Globalist Perspective

Leo Messi: Argentina’s Best Export Ever?

Why do doctors want to study the brain of Argentine soccer star Leo Messi?

(Credit: CGinspiration - Shutterstock.com)

Takeaways


  • Because of his spectacular speed and brilliance in making decisions, how Messi's brain works is now being studied by a Dutch physician.
  • The retired Brazilian soccer player Pelé recently said, "I would love to play with Lionel Messi. But Messi is an incomplete player because he cannot use his head."

As the value of Argentina’s soy exports vary widely, another export is having a sustained increase. Leo Messi’s performance last Sunday, when he scored four of FC Barcelona’s five goals in a rout of Valencia, only serves to increase the value of anything relating to the (almost) supernatural soccer player from Argentina. Messi is fast becoming one Argentina’s best exports ever.

When Michal Kadlec and Manuel Friedrich, two Bayer Leverkusen players, squabbled over Messi’s shirt after playing against the Barcelona team, they only confirmed what many already suspected: Even Messi’s shirt has magical powers. The players’ behavior was severely criticized by Rudi Voeller, the German team’s coach, who declared, “What the pair did was over the top.”

Kadlec, who scored his team’s only goal in the 3-1 loss to Barça (as the Barcelona team is familiarly known), later said, “When you play against such a player, then you always want his shirt.”

Voeller declared to the German newspaper Bild that he was truly disappointed with the players’ behavior, particularly when “90% of the team was fully concentrated on the game.” Voeller noted that the players plan to auction off Messi’s shirts for a good cause.

This is not the first time that members of an opposing team showed their admiration for the Argentine player. During many games, after Messi performs one of his brilliant moves, opposing players pat him affectionately on the head, as if to say “it was a shame that you couldn’t make a goal after this beautiful play.”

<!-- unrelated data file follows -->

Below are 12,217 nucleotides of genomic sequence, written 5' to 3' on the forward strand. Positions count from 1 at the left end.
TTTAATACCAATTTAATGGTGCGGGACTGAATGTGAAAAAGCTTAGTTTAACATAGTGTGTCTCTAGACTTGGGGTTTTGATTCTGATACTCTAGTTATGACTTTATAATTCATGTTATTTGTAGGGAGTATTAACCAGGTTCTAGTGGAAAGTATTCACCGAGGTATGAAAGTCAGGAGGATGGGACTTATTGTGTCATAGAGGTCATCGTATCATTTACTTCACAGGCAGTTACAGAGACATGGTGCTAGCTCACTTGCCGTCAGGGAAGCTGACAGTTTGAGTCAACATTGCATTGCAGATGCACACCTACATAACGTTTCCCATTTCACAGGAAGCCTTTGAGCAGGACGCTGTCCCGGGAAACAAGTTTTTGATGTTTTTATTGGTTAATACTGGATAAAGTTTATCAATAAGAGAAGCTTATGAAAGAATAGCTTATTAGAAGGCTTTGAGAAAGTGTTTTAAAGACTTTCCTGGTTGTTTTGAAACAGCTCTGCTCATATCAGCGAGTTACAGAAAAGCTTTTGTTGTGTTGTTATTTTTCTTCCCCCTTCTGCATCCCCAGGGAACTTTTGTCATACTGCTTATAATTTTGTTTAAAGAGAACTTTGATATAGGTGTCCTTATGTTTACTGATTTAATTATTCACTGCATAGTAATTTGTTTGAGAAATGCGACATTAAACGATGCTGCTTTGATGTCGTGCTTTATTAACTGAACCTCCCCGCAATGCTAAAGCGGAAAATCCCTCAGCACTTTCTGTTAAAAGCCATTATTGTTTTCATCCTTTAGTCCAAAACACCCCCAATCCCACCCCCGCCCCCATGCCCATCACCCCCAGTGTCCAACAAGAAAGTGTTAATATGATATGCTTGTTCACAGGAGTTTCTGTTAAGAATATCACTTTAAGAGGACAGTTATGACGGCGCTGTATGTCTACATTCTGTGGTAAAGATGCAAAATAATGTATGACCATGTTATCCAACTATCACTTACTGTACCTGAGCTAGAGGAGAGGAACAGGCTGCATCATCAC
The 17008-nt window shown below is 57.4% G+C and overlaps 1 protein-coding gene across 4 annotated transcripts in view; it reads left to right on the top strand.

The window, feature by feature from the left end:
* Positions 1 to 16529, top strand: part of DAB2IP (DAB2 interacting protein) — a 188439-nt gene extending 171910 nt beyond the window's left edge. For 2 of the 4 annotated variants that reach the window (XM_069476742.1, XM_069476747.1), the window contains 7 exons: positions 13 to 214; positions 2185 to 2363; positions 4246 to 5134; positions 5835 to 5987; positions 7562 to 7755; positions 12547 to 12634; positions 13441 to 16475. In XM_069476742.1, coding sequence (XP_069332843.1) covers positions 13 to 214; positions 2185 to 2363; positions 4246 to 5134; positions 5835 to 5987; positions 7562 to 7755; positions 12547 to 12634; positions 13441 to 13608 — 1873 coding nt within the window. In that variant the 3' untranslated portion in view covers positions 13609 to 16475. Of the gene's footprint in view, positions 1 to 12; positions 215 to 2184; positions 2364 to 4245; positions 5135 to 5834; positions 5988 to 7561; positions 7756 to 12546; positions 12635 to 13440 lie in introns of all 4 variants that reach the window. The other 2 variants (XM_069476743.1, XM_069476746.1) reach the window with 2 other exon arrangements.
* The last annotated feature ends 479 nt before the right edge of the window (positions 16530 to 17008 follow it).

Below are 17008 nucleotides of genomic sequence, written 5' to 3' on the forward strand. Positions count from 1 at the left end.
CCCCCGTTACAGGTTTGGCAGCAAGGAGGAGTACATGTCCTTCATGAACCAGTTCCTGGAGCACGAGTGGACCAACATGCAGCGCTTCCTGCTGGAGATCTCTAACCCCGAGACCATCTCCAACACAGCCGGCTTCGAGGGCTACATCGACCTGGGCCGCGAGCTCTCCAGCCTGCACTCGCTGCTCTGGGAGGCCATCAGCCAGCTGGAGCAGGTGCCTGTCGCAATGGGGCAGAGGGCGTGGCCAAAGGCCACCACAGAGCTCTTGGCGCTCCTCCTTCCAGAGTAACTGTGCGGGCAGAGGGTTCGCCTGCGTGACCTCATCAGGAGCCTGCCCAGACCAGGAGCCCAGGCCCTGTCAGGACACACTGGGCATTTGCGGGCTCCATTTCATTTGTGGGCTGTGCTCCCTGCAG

It also happened after a match last year between the Argentine and Costa Rican national teams. After that match, all of the Costa Rican players lined up to have Messi sign his autograph on their jerseys.

Jose Delbo, an 87 year-old Argentinean fan of Messi who follows every game from his home in Florida, told me recently, “I have never before been so moved seeing a player’s game as I am so now with Messi. After some of his beautiful plays I almost feel like crying.”

Many claim that Messi is the result of Pep Guardiola’s teachings in Barcelona. They seem to forget that as a child, in Argentina, Messi was already a brilliant player. Ernesto Vecchio, a coach from his youth, declared recently, “As a player, he is very similar now to how he was as a youngster.” He added, “He decides in milliseconds what he is going to do with the ball at his feet.”

Because of his spectacular speed and brilliance in making decisions, how Messi’s brain works is now being studied by a Dutch physician, Pieter Medendorp, of Radboud University in Nijmegen. Dr. Medendorp hopes to learn “how people make split-second decisions and know how to prioritize.”

Dr. Medendorp is fascinated by how people make quick decisions, particularly when moving. It is Messi’s ability to concentrate opponents in front of him and then almost effortlessly weave through them that particularly interests Dr. Medendorp. “In the field,” Dr. Medendorp noted, “Messi knows where to find the [other players] and then decide not only how to escape from a marking or where to go but also what to do with the ball.”

Guardiola, who carefully nurtured Messi’s talent at Barcelona, said, “Messi plays even when he doesn’t play.” Recognizing Messi’s unusual skill, Guardiola has been determined in his efforts to build the Barcelona team around Messi, by finding players who understand their support roles and by taking into account new players’ compatibility with him. The team cancelled Swedish player Zlatan Ibrahimovic’s expensive contract after he didn’t get along with the star.

Recently in London, the retired Brazilian soccer player Pelé said, “I would love to play with Lionel Messi. But Messi is an incomplete player because he cannot use his head.” That criticism opinion is not shared by Argentinean Maradona, who said that Messi “is at a select level, being the best in the world and a star in Barcelona. Leo is playing a kick-about with Jesus.”

Or as Ray Hudson, a former player in Britain and North America and now a television commentator, has written in a poem called “Vintage Messi:”

How many angels
can dance on the head of a pin?
How magnificent
is Messi?
There is no answer
It’s like counting the bubbles
In a bottle of Champagne.

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About César Chelala

César Chelala is a global health consultant and contributing editor for The Globalist. [New York, United States]

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